background image

The Significance of Mountains to the O’odham and Piipaash

"No 202 Freeway" spray-painted on a water stand pipe near the corner of Camelback Road and Center Street. Multiple water stand pipes in the Community are tagged with "No DAPL" and "Water is Life."

To the O’odham and Piipaash people, all mountains have a story.

Those stories are a key reason why so many O’odham, Piipash and other Native Americans have objected to the highway construction on and around South Mountain in Phoenix.

The Gila River Indian Community filed a lawsuit in federal court to challenge construction of the $1.9 billion, 22-mile highway corridor at South Mountain. People have protested the highway construction for years, but it wasn’t enough.

In October, the U.S. District Court ruled not to halt construction on the highway project. Work remains on schedule, and it’s expected to open in 2019.

The new roadway will connect Pecos Road in Ahwatukee in the East Valley to 59th Avenue in the West Valley. The highway will cut through parts of South Mountain Park. The project will damage three ridges of South Mountain and destroy many trails and shrines that have been there for decades. Between 120,000 to 190,000 vehicles will use the road each day, according to the Arizona Department of Transportation.

Picturesque Red Mountain in the eastern part of the Salt River Pima-Maricopa Indian Community symbolizes the homeland of the O’odham and Piipaash. South Mountain, near the Gila River Indian Community, is on traditional O’odham and Piipaash land and has equal significance as Red Mountain, and hundreds of other mountains.

Each mountain is rich with cultural and archaeological significance that many non-Native Americans don’t quite understand, said Shane Anton, Cultural Preservation Program manager with the Community’s Cultural Resources Department. Many non-Native Americans struggle to grasp the concept of mountains as animate objects.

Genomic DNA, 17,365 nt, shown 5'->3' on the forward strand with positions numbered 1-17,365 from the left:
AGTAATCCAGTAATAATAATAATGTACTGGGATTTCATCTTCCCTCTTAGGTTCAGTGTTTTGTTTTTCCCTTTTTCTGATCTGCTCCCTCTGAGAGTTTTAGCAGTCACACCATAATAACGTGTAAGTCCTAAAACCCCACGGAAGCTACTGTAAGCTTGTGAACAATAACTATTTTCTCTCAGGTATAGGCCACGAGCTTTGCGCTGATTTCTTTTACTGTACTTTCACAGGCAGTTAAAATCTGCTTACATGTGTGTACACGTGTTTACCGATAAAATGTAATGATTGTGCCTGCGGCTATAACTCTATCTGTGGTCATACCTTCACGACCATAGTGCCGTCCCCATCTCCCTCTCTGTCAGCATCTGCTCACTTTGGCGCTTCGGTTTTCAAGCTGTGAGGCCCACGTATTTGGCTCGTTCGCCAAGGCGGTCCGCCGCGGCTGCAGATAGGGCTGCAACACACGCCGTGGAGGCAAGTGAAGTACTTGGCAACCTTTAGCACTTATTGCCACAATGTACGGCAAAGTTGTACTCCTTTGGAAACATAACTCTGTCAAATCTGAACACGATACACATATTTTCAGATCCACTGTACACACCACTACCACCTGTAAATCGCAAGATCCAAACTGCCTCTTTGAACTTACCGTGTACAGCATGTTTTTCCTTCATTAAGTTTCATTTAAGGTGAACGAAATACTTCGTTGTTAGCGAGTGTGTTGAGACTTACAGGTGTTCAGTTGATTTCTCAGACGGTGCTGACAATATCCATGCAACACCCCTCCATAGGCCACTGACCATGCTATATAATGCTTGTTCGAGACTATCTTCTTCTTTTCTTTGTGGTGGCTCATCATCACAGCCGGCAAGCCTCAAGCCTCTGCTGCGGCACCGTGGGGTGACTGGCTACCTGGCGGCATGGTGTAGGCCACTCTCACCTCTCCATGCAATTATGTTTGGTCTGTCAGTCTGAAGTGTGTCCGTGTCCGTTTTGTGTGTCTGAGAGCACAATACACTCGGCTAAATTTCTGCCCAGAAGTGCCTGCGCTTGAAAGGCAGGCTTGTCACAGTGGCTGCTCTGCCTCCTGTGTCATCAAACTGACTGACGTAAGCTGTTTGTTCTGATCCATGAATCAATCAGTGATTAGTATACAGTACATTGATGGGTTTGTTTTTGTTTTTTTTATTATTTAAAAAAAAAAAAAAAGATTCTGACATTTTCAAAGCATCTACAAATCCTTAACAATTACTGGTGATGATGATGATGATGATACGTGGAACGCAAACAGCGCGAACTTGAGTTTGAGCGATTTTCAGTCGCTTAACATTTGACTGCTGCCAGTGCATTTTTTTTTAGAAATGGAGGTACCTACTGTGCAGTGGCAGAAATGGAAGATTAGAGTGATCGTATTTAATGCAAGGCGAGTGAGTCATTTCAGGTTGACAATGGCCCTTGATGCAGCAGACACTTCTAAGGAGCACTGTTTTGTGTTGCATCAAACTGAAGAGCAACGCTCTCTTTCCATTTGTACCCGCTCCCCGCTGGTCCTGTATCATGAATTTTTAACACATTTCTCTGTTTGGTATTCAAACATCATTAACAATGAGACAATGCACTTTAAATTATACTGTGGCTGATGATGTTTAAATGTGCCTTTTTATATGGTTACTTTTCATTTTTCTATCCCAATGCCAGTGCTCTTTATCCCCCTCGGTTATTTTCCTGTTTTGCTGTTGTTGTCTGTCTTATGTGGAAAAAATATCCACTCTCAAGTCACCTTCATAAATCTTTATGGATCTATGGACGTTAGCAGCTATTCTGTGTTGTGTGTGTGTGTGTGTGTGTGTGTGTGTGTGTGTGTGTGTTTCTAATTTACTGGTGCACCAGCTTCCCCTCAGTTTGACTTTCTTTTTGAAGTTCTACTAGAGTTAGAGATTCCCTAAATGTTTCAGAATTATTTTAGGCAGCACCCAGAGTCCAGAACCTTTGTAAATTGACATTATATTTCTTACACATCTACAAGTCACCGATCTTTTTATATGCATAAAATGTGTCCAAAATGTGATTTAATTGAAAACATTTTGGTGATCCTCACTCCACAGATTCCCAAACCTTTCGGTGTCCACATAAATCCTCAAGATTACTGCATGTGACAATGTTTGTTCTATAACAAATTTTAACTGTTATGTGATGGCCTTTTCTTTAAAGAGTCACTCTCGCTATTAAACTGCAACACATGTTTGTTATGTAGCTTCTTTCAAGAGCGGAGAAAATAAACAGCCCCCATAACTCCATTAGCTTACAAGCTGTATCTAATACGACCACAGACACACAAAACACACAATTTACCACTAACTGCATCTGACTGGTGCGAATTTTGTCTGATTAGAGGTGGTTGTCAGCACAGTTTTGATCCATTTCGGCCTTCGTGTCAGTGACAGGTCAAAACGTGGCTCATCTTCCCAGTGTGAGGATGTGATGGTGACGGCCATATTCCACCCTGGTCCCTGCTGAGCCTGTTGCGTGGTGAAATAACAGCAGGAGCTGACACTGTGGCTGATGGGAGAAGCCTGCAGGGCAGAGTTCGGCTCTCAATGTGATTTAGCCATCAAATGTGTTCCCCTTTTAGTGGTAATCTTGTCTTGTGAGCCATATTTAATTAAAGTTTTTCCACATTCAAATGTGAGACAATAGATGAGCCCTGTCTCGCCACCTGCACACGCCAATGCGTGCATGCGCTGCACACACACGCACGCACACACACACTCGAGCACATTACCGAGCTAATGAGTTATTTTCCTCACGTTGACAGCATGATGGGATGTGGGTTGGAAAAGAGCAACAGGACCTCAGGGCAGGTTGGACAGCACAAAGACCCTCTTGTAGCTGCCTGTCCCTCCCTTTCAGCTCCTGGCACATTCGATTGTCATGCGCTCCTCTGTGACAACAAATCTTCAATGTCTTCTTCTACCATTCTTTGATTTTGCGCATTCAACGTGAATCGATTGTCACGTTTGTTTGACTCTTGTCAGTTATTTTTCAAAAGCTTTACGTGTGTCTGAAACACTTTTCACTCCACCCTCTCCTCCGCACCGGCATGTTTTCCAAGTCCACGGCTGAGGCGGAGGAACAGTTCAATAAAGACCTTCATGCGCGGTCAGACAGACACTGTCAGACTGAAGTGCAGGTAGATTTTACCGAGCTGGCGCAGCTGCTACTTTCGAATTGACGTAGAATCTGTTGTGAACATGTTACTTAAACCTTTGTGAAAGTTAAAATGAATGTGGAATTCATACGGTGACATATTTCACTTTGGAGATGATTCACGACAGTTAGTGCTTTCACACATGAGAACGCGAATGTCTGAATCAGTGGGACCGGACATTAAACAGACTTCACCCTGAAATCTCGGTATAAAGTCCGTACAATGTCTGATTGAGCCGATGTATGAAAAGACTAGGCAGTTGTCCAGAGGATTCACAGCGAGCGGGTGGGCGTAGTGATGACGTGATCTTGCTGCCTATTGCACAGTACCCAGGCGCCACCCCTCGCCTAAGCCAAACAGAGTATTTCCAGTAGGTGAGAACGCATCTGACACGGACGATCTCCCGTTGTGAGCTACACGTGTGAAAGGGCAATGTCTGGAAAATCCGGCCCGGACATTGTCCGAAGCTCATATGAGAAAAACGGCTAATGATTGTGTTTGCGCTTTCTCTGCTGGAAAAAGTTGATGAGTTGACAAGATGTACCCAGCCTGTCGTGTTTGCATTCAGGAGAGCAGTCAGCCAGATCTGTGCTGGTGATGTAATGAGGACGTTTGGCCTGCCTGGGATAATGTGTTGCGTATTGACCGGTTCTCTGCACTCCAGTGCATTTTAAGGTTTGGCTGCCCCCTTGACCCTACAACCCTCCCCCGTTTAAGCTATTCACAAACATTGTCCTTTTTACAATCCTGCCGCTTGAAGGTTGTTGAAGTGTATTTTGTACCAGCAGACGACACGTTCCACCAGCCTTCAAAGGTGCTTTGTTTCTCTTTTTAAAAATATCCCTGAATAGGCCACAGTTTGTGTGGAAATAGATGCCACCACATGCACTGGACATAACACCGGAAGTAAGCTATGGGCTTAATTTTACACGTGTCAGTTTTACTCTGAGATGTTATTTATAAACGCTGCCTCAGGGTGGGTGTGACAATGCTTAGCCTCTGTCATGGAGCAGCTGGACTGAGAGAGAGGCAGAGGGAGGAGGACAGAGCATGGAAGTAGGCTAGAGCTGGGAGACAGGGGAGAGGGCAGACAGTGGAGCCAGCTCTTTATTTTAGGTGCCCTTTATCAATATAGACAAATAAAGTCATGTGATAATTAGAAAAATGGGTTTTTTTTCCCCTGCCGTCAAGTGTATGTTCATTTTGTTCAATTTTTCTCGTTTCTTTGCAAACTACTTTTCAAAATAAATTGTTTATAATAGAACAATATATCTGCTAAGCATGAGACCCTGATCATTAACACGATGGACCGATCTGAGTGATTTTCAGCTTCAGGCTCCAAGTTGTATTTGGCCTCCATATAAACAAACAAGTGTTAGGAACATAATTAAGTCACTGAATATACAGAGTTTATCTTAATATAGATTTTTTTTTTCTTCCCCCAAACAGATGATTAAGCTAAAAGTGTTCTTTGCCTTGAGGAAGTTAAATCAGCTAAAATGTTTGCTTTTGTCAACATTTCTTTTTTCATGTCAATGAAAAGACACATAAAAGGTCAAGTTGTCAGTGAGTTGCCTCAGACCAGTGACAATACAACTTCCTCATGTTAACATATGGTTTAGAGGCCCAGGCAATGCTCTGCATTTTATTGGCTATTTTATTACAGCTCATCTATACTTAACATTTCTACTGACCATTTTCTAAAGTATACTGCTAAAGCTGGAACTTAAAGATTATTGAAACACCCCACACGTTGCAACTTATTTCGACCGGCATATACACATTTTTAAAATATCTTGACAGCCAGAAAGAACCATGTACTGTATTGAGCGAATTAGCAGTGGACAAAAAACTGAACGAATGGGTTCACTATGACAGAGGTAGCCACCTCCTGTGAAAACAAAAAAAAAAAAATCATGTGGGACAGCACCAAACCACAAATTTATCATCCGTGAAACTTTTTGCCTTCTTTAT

“Any mountain form has some significance,” Anton said. “There is a lot of history to it, a lot of culture.

“Some of that has been lost throughout time, as far as us knowing and it being passed down [through the generations], because we are an oral-tradition society. Still, the sacredness remains.”

Mountains are homes to a deity, or god, in traditional creation stories, Anton said. Along with the cultural history, mountains have the archaeological history of O’odham and Piipaash people. South Mountain is known as Muhadagi Do’ag in O’odham, which translates to Greasy Mountain in English.

“In certain times of the year, it’s kind of a black glossy [color] and it looks like the mountain is covered in grease and comes off as shiny,” Anton said.

The mountain’s story matters little to outsiders. Voters approved the highway project years ago and legal proceedings have favored the federal and state highway project.

“I don’t run a road through the middle of the church and say it’s going to be OK,” Anton said. “It’s going to desecrate the spirituality of that church. It’s the campus of that church, all the things that surround it. That’s what I think the federal government doesn’t get. If you chop off my hand, I can probably still survive, but I don’t think I’ll be OK.”